Glycosylation is the most prevalent and varied form of post-translational protein modifications. Protein glycosylation regulates multiple cellular functions, including protein folding, cell adhesion, molecular trafficking and clearance, receptor activation, signal transduction, and endocytosis. In particular, membrane proteins are frequently highly glycosylated, which is both linked to physiological processes and of high relevance in various disease mechanisms. The cellular glycome is increasingly considered to be a therapeutic target. Here we describe a new strategy to compare membrane glycoproteomes, thereby identifying proteins with altered glycan structures and the respective glycosites. The workflow started with an optimized procedure for the digestion of membrane proteins followed by the lectin-based isolation of glycopeptides. Since alterations in the glycan part of a glycopeptide cause mass alterations, analytical size exclusion chromatography was applied to detect these mass shifts. N-glycosidase treatment combined with nanoUPLC-coupled mass spectrometry identified the altered glycoproteins and respective glycosites. The methodology was established using the colon cancer cell line CX1, which was treated with 2-deoxy-glucose-a modulator of N-glycosylation. The described methodology is not restricted to cell culture, as it can also be adapted to tissue samples or body fluids. Altogether, it is a useful module in various experimental settings that target glycan functions.
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http://dx.doi.org/10.3390/molecules26123564DOI Listing
http://www.ncbi.nlm.nih.gov/pmc/articles/PMC8230608PMC
June 2021

Mutations Are Linked to a Distinct Metastatic Pattern and a Favorable Outcome in Microsatellite-Unstable Stage IV Gastrointestinal Cancers.

Front Oncol 2021 8;11:669774. Epub 2021 Jun 8.

Department of Applied Tumor Biology, Heidelberg University Hospital, Clinical Cooperation Unit Applied Tumor Biology, German Cancer Research Centre (DKFZ), Heidelberg, Germany.

Immune checkpoint blockade (ICB) shows remarkable clinical effects in patients with metastatic microsatellite-unstable (MSI) cancer. However, markers identifying potential non-responders are missing. We examined the prevalence of ( mutations, a common immune evasion mechanism, in stage IV MSI gastrointestinal cancer and its influence on metastatic pattern and patients' survival under ICB. Twenty-five patients with metastatic, MSI gastrointestinal adenocarcinoma were included. Eighteen patients received ICB with pembrolizumab and one patient with nivolumab/ipilimumab. Sequencing was performed to determine mutation status. mutations and loss of B2M expression were detected in 6 out of 25 stage IV MSI cancers. mutations were strongly associated with exclusively peritoneal/peritoneal and lymph node metastases (p=0.0055). However, no significant differences in therapy response (25% . 46.6%, p>0.99) and survival (median PFS: 19.5 33.0 months, p=0.74; median OS 39 months . not reached, p>0.99) were observed between -mutant and -wild type tumor patients. Among metastatic MSI GI cancers, -mutant tumors represent a biologically distinct disease with distinct metastatic patterns. To assess ICB response in -mutant MSI cancer patients, future studies need to account for the fact that baseline survival of patients with -mutant MSI cancer may be longer than of patients with -wild type MSI cancer.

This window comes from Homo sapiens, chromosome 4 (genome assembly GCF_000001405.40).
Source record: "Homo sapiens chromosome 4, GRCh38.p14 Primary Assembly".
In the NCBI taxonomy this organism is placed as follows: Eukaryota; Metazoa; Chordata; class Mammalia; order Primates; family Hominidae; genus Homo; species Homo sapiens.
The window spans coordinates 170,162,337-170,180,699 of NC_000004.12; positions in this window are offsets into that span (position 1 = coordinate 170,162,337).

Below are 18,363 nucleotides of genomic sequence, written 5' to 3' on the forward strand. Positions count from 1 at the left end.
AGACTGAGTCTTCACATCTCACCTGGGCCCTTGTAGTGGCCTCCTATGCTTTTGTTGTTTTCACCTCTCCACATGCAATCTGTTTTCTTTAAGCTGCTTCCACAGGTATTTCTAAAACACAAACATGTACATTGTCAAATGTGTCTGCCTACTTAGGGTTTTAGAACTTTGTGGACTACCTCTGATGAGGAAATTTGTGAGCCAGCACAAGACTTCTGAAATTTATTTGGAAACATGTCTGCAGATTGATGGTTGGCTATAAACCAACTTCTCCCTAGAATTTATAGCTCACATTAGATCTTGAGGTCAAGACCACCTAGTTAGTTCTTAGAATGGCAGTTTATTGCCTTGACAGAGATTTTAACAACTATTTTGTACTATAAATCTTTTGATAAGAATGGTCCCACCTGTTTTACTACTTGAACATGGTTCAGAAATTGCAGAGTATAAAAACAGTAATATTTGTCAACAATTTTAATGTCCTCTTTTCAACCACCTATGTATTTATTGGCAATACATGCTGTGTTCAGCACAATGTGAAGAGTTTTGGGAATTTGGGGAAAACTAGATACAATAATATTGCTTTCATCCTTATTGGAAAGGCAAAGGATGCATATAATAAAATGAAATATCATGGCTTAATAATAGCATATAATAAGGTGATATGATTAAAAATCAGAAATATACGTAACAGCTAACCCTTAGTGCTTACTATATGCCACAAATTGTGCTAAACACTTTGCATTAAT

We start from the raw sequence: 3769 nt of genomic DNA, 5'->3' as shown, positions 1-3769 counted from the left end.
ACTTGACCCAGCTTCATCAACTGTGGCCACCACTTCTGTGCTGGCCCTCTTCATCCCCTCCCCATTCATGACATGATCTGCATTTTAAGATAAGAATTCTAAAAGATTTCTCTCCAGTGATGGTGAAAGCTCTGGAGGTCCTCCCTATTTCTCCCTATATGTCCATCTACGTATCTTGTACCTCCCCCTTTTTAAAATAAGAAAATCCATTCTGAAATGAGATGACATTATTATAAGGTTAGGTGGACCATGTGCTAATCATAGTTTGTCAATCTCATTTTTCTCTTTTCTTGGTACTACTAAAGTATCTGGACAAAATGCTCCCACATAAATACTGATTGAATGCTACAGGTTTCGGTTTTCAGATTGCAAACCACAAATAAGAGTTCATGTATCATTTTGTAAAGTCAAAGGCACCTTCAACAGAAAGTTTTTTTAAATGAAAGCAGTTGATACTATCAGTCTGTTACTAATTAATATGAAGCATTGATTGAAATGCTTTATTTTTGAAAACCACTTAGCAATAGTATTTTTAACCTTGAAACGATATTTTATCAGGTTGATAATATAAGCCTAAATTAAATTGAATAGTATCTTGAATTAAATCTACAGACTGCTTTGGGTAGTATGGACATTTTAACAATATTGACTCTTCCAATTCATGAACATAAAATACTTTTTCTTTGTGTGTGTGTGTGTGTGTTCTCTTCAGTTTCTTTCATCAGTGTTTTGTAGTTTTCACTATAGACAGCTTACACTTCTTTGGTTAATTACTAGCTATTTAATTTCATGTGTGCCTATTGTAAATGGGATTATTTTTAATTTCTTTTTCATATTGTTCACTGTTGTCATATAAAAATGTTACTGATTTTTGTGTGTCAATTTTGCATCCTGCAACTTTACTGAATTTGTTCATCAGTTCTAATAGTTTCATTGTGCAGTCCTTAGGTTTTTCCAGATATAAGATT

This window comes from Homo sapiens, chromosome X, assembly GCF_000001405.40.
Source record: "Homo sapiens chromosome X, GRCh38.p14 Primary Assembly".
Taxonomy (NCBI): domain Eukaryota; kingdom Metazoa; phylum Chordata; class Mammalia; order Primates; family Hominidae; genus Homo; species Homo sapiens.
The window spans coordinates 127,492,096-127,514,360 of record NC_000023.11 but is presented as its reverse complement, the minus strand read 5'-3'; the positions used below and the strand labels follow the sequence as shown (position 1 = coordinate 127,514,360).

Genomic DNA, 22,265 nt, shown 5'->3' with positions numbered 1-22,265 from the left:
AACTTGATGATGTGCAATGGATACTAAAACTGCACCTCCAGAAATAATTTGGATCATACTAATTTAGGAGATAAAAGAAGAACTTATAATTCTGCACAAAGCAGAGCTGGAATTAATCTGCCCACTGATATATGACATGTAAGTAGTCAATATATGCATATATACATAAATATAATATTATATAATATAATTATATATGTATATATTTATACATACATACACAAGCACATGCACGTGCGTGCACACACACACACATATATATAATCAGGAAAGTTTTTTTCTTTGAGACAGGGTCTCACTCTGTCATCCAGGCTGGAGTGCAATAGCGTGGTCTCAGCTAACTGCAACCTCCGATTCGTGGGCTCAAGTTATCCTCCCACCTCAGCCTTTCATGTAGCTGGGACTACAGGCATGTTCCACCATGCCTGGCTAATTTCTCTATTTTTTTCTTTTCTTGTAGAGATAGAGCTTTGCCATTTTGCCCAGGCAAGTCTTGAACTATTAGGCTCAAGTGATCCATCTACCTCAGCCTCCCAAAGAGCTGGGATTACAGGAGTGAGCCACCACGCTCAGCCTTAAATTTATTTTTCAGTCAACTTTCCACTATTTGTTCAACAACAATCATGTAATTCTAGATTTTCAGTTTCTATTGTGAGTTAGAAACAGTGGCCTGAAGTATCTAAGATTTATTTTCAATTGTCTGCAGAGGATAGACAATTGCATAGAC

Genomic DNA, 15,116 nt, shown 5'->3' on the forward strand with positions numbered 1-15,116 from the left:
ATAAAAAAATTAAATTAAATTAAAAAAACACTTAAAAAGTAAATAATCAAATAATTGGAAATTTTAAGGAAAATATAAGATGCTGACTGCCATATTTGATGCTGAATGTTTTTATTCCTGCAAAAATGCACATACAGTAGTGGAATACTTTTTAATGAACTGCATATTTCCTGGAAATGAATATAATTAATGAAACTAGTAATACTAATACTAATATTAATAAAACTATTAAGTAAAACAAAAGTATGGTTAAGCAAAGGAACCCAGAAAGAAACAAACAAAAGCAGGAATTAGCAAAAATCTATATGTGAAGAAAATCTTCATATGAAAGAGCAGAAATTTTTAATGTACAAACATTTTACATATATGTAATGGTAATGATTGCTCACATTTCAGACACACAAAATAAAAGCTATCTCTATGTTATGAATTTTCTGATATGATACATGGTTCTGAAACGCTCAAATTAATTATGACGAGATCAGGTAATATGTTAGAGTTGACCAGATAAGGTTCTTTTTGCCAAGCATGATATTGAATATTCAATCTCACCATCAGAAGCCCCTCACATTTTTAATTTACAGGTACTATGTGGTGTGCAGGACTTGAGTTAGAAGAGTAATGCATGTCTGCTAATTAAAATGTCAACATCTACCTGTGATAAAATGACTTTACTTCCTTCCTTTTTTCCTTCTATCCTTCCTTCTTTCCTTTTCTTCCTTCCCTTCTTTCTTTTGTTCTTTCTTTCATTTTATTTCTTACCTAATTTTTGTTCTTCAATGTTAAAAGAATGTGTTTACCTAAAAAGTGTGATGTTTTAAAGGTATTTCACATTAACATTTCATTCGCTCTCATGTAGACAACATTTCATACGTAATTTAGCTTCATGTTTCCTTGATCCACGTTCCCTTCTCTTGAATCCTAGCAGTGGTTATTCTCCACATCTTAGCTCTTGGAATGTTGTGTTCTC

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http://dx.doi.org/10.3389/fonc.2021.669774DOI Listing
http://www.ncbi.nlm.nih.gov/pmc/articles/PMC8219238PMC
June 2021

Mathematical modeling of multiple pathways in colorectal carcinogenesis using dynamical systems with Kronecker structure.

PLoS Comput Biol 2021 05 18;17(5):e1008970. Epub 2021 May 18.